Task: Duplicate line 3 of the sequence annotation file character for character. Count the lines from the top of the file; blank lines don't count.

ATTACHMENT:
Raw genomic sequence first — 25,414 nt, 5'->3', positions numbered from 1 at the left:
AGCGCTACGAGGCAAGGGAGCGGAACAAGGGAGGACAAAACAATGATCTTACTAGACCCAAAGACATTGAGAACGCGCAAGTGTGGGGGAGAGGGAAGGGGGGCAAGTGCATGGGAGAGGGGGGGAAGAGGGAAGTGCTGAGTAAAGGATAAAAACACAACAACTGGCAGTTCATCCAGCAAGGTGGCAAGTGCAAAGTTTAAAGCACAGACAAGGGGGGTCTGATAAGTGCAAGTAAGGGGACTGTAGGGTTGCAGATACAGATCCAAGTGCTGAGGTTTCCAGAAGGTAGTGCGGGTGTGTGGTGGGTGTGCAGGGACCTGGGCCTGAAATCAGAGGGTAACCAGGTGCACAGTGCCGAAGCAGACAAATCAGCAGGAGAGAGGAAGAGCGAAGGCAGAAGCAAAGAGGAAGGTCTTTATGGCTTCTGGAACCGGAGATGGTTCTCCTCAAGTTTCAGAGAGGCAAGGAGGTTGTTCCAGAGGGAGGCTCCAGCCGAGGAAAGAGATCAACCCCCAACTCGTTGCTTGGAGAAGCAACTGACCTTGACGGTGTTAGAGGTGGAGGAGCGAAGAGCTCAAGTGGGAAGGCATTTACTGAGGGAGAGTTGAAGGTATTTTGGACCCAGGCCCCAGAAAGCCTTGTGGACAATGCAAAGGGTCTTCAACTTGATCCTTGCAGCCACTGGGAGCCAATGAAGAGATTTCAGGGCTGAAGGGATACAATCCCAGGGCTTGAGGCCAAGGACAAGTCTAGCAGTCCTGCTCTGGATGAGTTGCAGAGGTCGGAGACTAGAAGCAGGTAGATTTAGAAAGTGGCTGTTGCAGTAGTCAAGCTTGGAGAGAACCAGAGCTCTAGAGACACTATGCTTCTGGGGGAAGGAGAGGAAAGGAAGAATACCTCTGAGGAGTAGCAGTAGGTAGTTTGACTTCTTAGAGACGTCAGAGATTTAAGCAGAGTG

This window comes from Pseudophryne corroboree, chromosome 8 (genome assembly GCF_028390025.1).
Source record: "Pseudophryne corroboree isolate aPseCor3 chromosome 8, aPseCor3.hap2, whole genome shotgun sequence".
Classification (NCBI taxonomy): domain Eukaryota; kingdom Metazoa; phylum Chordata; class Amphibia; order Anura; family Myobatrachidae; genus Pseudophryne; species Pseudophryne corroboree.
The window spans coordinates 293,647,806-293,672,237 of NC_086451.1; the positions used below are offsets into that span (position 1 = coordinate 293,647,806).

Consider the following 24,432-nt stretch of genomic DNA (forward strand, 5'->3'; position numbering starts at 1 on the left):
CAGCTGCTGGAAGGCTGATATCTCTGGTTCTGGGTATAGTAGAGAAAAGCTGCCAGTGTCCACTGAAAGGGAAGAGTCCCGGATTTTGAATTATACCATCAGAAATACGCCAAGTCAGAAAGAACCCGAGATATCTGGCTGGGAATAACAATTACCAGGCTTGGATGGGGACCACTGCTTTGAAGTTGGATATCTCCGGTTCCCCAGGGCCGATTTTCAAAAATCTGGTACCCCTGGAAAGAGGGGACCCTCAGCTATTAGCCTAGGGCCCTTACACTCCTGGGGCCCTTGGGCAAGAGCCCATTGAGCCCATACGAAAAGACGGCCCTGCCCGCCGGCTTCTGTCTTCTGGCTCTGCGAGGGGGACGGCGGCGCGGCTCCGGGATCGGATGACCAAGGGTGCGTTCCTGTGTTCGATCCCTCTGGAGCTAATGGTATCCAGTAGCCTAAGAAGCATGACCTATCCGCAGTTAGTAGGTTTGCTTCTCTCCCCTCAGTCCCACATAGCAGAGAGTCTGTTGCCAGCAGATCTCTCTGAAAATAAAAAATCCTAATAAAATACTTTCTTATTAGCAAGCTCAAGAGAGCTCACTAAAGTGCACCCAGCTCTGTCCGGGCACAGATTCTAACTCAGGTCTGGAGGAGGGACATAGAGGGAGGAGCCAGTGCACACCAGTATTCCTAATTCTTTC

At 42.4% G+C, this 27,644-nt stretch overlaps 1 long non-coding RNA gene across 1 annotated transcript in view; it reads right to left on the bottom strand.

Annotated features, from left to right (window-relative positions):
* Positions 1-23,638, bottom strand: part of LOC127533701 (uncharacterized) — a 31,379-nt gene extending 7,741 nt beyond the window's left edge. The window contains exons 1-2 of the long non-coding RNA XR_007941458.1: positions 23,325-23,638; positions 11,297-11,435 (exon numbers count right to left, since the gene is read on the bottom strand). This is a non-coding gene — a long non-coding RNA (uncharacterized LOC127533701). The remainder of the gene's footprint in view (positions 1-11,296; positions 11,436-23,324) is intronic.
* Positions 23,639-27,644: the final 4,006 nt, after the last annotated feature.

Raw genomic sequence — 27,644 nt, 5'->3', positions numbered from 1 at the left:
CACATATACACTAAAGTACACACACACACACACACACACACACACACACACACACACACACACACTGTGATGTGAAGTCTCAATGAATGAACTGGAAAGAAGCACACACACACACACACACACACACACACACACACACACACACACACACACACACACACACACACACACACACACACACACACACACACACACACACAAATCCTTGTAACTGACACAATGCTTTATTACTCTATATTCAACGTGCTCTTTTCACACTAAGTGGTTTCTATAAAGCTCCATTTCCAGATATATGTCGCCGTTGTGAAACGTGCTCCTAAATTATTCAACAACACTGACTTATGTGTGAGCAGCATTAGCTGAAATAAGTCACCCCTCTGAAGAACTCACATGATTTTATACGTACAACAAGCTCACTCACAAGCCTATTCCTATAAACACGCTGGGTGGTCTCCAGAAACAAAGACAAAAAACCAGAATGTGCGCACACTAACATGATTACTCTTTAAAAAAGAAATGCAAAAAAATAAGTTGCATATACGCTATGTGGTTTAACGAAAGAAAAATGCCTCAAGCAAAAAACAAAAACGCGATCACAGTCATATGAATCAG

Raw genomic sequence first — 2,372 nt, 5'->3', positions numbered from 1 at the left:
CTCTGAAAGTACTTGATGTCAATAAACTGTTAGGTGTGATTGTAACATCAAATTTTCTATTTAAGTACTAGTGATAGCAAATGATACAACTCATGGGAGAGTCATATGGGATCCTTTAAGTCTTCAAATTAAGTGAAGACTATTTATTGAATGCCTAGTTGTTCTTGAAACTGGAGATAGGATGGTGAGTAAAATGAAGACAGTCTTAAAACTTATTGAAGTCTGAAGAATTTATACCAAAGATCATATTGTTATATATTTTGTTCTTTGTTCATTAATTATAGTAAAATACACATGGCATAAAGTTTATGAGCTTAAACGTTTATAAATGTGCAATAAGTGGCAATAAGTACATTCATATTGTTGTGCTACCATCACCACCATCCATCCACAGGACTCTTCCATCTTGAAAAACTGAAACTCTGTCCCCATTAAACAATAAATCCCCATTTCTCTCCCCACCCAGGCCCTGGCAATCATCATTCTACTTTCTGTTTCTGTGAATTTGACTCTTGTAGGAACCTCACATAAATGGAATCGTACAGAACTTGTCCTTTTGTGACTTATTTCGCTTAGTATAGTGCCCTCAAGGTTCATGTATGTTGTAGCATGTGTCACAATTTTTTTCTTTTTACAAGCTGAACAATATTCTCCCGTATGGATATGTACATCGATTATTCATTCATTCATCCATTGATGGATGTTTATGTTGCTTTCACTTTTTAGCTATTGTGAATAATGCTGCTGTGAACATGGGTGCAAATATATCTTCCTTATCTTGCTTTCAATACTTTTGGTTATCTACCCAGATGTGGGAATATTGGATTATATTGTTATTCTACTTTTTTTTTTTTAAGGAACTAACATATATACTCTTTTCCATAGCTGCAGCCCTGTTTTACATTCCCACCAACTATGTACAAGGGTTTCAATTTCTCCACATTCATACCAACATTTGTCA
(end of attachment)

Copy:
This window comes from Pseudophryne corroboree, chromosome 8 (genome assembly GCF_028390025.1).